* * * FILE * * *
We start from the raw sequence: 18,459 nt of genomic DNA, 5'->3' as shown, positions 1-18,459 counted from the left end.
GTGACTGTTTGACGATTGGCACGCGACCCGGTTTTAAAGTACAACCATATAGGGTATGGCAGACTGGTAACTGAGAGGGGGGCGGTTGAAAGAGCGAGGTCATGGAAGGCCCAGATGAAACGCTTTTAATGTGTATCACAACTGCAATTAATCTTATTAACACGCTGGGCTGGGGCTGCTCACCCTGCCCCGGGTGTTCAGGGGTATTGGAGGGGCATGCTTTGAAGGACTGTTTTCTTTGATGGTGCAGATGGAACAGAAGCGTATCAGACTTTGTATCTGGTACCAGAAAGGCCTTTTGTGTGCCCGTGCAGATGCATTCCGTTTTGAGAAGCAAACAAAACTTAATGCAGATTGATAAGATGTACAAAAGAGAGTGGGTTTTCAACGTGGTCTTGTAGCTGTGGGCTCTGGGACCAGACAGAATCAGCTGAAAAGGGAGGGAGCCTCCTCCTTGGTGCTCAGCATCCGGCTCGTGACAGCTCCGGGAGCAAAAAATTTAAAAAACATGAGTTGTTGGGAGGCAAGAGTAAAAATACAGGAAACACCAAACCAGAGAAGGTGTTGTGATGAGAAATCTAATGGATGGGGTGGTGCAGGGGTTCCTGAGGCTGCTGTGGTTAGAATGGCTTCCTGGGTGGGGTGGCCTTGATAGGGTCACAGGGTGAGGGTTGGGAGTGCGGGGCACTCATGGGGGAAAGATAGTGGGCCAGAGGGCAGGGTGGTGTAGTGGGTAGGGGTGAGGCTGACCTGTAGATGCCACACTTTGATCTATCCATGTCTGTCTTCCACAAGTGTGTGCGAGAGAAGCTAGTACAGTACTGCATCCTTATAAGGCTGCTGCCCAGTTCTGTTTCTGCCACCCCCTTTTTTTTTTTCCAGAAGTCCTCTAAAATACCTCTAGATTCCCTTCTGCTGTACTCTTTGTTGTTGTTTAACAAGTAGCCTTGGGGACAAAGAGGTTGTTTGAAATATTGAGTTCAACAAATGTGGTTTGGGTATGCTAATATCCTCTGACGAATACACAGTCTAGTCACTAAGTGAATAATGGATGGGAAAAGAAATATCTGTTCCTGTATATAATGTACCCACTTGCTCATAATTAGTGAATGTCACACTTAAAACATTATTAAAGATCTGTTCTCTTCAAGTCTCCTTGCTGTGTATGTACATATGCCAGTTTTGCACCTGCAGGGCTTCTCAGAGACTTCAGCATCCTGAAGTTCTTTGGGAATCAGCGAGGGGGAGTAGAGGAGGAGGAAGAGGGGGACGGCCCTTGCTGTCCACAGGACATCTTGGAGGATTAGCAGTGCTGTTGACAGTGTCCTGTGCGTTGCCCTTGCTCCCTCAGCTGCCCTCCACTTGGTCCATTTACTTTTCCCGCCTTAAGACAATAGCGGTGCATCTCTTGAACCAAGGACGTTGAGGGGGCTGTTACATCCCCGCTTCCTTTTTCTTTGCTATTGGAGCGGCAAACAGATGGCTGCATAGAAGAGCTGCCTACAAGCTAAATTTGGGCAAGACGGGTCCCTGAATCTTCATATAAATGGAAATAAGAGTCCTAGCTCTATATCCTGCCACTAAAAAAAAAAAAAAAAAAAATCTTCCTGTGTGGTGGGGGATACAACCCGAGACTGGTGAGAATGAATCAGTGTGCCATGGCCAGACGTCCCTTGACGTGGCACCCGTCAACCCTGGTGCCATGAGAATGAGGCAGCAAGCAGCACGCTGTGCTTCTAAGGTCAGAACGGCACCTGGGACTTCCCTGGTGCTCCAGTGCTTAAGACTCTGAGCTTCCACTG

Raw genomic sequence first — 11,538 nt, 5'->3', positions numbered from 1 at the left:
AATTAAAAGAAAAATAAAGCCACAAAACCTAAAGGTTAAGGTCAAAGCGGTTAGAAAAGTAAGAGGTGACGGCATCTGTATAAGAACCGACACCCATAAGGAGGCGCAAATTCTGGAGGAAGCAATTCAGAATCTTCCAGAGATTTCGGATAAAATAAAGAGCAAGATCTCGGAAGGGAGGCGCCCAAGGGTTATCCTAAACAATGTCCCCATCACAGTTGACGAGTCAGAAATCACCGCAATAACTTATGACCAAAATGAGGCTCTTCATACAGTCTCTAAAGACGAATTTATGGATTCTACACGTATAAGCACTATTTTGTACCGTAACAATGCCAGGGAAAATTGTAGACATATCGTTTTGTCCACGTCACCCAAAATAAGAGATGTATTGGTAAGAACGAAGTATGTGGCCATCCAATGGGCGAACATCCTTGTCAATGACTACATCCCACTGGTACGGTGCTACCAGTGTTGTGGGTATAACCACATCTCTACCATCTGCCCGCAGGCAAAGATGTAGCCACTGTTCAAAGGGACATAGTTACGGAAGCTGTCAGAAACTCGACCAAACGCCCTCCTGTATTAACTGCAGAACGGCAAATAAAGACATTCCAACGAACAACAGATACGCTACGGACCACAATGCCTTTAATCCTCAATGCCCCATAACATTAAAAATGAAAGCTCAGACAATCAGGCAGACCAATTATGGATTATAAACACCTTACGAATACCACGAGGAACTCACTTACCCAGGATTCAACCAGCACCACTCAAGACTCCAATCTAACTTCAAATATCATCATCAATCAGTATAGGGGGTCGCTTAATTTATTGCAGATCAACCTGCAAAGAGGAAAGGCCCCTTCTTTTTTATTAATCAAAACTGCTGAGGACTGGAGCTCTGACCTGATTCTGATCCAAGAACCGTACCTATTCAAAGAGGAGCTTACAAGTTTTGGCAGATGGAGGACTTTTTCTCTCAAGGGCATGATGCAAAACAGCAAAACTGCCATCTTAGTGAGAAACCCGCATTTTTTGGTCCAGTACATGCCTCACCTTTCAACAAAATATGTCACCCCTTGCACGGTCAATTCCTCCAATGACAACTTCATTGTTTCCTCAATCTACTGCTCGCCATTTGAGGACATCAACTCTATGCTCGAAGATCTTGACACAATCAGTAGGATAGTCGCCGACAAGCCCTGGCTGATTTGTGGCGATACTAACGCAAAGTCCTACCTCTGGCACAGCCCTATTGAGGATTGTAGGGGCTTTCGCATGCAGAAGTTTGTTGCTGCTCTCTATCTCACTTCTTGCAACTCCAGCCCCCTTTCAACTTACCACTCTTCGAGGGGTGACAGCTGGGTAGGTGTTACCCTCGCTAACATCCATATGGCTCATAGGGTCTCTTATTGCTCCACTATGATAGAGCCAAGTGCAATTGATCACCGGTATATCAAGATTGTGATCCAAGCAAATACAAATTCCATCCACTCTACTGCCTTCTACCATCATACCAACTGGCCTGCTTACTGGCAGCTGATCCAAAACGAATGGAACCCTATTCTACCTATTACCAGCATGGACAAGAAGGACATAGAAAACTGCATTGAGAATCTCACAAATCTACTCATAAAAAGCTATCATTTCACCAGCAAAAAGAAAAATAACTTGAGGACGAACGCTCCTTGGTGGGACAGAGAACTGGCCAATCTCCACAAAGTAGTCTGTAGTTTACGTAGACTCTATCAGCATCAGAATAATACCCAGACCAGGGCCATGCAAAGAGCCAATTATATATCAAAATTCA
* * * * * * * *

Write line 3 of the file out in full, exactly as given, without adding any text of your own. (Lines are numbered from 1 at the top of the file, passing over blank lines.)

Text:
Raw genomic sequence first — 11,538 nt, 5'->3', positions numbered from 1 at the left: